Sometimes, Doing Nothing is Enough
Sometimes, Doing Nothing is Enough
It is not that the truth always hurts, it is sometimes a matter of the truth being the best way. It is not often that we get to use the word “Gentleman,” but in the following example we are about to discuss, our client was both a successful executive and a gentleman.
When I first met this particular VIM Executive Coaching client at my Denver, Colorado office, I was astounded by his clothing! He was impeccably dressed in a dark blue suit, white shirt and beautiful tie.
“Don’t mind me,” he shrugged, “I usually dress this way. I’m an old school throwback!”
As it turned out, he was hardly a throwback. True, he had been with his association for more than thirty years first, as an accountant, then CFO and was eventually CEO, but he was neither a stodgy executive nor adverse to change. He loved to mentor the younger people who came to work for him, he was extremely committed to diversity in an industry that had been resistant to change, and much to his credit (and to the amazement of staff) he was a social media advocate. You name the social media site and he had a presence! He had a loving family (still has), and there was never the slightest hint of him doing anything inappropriate or inopportune.
As I am not identifying him by name or organization, when he first strode through our doors, I will share he was 63, almost 64 years of age.
After we had exchanged pleasantries, I naturally asked how I could assist him. He said he wasn’t sure, which was not as uncommon a response as you may think.
“I think I need a change,” he said. “I do well and I love what I do, but I am about to be with my organization 31 years. Isn’t that more than enough?”
Not to be a wise-guy, but I asked “Is it?”
He said he had been exploring career options like opening a florist shop/gardening center or buying a car wash that had been up for sale. Naturally, I asked him if he had explored the opportunities he threw out or had run the numbers and devised a plan. Interestingly, I once knew someone who owned several car washes; it is a tough business that requires a lot of babysitting, personnel challenges and a higher degree of mechanical aptitude than you might imagine.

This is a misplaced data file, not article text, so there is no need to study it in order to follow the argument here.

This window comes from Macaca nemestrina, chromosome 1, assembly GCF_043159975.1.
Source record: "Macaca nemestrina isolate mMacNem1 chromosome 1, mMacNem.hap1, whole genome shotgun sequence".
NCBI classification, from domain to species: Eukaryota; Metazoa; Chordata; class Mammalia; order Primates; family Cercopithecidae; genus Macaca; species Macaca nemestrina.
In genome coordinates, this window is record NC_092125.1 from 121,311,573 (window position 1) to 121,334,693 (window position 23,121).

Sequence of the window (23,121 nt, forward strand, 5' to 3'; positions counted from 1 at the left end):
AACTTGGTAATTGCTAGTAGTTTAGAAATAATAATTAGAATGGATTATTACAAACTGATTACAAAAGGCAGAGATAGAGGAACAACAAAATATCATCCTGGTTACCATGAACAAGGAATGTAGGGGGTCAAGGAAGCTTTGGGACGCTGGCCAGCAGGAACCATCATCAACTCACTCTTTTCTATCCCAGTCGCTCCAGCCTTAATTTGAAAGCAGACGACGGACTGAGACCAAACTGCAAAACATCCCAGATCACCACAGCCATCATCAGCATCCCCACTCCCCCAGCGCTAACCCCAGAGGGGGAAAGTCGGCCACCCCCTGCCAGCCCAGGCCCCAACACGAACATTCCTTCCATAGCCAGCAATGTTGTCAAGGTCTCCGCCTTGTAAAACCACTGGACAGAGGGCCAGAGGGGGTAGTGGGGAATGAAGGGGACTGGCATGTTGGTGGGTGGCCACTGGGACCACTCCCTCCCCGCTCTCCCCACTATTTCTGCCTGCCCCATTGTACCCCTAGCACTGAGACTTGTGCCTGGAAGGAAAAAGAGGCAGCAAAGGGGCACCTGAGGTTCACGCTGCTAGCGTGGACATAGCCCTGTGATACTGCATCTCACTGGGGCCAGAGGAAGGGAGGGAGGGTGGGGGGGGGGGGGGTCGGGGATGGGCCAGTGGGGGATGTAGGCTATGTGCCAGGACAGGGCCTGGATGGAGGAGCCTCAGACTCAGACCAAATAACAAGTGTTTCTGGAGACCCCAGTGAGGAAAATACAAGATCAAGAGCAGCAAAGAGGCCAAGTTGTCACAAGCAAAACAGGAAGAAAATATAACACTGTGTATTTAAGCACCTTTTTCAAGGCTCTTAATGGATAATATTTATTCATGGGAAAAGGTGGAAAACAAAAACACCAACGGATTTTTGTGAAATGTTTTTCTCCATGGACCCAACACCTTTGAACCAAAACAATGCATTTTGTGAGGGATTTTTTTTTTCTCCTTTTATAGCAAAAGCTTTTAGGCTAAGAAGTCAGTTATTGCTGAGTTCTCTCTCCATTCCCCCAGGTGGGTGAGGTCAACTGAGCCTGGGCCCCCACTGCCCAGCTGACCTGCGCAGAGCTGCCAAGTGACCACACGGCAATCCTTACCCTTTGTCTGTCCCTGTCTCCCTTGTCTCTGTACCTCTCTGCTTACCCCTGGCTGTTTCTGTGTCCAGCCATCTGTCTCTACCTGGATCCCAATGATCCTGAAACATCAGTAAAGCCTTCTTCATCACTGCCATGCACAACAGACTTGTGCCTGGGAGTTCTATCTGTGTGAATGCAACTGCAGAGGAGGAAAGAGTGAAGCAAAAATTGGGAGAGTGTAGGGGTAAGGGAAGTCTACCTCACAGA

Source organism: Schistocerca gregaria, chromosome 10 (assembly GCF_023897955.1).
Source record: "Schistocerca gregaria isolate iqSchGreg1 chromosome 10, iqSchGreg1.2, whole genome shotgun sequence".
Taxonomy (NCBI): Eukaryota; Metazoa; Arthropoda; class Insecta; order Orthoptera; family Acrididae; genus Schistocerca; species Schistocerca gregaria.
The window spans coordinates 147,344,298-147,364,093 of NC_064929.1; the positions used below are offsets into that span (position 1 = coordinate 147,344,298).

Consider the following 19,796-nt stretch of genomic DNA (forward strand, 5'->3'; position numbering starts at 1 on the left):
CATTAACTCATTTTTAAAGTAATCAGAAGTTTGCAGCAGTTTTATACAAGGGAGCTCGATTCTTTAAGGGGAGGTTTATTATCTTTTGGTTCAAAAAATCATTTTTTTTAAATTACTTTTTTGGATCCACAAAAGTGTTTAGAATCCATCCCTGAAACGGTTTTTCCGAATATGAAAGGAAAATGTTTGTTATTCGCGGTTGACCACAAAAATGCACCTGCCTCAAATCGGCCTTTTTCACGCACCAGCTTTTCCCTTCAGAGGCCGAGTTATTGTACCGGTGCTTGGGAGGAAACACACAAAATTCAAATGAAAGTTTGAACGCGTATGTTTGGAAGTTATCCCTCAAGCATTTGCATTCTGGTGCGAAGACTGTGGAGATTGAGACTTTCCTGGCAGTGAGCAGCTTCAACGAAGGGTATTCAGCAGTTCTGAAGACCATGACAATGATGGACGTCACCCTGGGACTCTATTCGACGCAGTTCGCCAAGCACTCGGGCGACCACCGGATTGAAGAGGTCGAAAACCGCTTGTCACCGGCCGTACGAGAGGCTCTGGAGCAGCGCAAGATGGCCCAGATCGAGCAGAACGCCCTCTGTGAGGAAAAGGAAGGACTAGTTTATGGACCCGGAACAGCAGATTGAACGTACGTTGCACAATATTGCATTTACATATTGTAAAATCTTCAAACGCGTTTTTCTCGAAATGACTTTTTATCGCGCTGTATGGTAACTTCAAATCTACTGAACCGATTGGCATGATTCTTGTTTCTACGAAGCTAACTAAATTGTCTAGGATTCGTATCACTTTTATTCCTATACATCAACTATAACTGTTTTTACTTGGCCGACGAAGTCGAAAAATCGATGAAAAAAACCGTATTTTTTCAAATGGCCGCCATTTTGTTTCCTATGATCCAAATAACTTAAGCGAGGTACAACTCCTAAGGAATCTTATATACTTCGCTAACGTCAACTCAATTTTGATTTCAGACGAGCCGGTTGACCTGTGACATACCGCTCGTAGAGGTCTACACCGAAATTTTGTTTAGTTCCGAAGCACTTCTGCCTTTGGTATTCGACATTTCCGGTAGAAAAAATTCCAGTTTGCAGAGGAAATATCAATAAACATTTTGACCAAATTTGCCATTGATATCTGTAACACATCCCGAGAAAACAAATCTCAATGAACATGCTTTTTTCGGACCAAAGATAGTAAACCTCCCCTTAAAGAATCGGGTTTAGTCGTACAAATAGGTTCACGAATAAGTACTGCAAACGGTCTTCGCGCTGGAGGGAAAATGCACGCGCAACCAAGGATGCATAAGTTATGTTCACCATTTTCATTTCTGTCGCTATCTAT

He mulled my questions before finally blurting, “All of my friends have moved on in their careers, I’ve stayed in place and watched the world go by”
As we discussed his career and the fact that he had been both successively promoted with very different job titles, that he was well compensated and enjoyed what he was doing, I started to explore with him thoughts on gratitude.
He realized that his chances of going to a new organization were slim (not impossible, but slim) and even that the ideas he had been exploring were better put off for retirement, but shouldn’t he try something new?
As we explored the conversation and I talked of abundance and gratitude, he conceded he did love his job. Then the question we had been skirting around finally emerged after we had gone through several exercises. “If I were to ask you, your most authentic self, to tell me how you would like to spend the next four or five years, what would you tell me?”
He drew in a deep breath, then relaxed, and smiled. He said he would like to do what he had been doing, mentor his replacement, and possibly start a modest landscape business. Nothing much, just to supplement his pension.
That was great, it was just what I wanted to hear, but more importantly, it made my client quite happy with his decision. He was grateful and indeed, he said he felt blessed to be doing what he was doing. He returned to his job and his career.
Sometimes working one’s way through a leadership dilemma will return us to our starting points. As long as we’re authentic and mindful, a return to gratitude for our abundance can be an outstanding decision.
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